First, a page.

Tuesday, October 12, 2010

No time to think - the IB way of examination

This is an example of a recent test (with correct answers attached) given to my senior class. The time limit was 60 minutes.
Here's the problem: while I have some liberty in designing the test, I am preparing the students for a final examination and so far I've found it easiest to choose questions and time limits from previous IB final exams. 
The students, of course, hate the extreme time pressure. I don't like it either. When at university, my exams were 5 hours long and 6 questions large. Sometimes I left after 1 hour, sometimes after 5 hours, and more often than not I was able to use that extra amount of time available to dig deep enough in memory to find what I needed. Sometimes I re-derived formulas and above all, the type of thinking I engaged in during the extra hours was a good learning experience and added to my understanding of the topics. 

So on one hand I'm preparing students for time-pressured examinations, and want to give them practice in such settings. On the other hand, the exams are frustrating, very procedure-oriented, and not especially conducive to learning. At this point I'm welcoming any suggestions on how to proceed. 


  1. I found the IB exams were basically impossible if you didn't know what you were doing (because of the time crunch). I'm not sure there's much point going with timed exams until they've demonstrated basic proficiency.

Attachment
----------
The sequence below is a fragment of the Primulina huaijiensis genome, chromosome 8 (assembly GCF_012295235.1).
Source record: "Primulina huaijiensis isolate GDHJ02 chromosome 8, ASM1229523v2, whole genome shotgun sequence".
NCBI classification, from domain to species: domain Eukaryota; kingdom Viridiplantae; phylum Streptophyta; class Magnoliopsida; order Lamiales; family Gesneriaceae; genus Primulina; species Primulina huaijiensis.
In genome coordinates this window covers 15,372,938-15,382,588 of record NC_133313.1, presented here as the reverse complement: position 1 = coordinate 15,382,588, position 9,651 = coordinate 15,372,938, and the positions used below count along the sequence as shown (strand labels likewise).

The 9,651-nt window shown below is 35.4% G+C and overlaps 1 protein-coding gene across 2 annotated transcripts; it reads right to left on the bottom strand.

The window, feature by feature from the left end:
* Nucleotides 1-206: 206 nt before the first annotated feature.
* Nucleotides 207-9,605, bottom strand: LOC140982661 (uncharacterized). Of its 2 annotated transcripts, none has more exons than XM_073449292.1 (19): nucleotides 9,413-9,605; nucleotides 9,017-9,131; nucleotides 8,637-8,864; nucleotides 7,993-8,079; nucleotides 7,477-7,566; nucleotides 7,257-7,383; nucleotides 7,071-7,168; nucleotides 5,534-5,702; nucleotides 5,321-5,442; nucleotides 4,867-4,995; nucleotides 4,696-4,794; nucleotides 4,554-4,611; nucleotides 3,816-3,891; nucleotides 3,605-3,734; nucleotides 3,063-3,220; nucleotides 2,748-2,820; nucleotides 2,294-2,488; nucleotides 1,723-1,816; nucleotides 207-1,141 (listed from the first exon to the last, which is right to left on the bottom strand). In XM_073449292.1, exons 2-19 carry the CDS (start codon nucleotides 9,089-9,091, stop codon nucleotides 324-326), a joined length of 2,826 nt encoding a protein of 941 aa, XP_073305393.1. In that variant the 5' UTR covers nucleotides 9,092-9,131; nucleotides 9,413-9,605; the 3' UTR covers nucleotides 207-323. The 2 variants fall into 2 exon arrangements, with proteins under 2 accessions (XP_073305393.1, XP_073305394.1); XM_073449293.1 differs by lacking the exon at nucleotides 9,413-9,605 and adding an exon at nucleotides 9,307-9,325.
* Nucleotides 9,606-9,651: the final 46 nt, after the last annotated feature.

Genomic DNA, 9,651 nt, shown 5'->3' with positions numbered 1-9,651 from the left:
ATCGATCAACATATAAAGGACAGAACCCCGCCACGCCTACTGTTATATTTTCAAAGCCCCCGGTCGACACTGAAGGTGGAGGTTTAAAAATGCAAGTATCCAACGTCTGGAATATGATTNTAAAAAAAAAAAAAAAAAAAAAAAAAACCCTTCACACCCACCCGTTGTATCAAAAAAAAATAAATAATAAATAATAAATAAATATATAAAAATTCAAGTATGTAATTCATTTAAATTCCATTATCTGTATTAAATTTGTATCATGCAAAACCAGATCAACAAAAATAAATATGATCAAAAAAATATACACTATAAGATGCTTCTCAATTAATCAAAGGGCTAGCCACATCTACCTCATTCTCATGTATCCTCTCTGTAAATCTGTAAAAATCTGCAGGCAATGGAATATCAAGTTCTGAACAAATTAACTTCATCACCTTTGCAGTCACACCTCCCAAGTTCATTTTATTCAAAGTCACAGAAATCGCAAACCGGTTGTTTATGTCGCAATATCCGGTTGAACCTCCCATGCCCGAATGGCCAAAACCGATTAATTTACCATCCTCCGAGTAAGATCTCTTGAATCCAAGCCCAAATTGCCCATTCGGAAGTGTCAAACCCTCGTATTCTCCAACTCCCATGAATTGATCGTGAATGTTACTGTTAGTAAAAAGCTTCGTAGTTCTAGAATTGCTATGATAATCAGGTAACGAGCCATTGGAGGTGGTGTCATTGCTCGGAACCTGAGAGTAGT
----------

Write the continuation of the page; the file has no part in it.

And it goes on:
You could always tell your students, "we'll start off ignoring the time limits. Once you've all hit your targets, we'll bring the time back again."

    Though in that case, I'd be wary of differentiation. I taught a Studies class a couple of years ago, and you get everyone from the I-hate-maths crowd to the "actually amazing but don't need another higher course" group. But it's easy enough to give some people more/tougher questions than others.

  2. Huh, Alex, that's an interesting idea. So first assessments of basic proficiency, then time-crunch exams. How do/did you work this into class-work and homework? What would you do if half the class shows proficiency and the other half doesn't?

  3. Would it work to have everybody work on this for a timed hour, checkpoint it, and then let them take it away and work on it for as long as it takes until it's done? I think I'd want to have a copy of what the students had done after 1 hour, but not actually mark it at that point. Then in the end, they get feedback of the form "after 1 hour you had scored X points; with unlimited time, you scored Y points". You could make some fun challenging problems available for those who'd done the whole thing in an hour, although you probably wouldn't want to make those compulsory.

  4. Perdita, sorry for the late reply...
    While that sounds like it would help the students it also sounds like a lot of extra work. I don't know. Maybe if I had them mark their own papers for the unlimited time thing. Maybe I'll try it next time.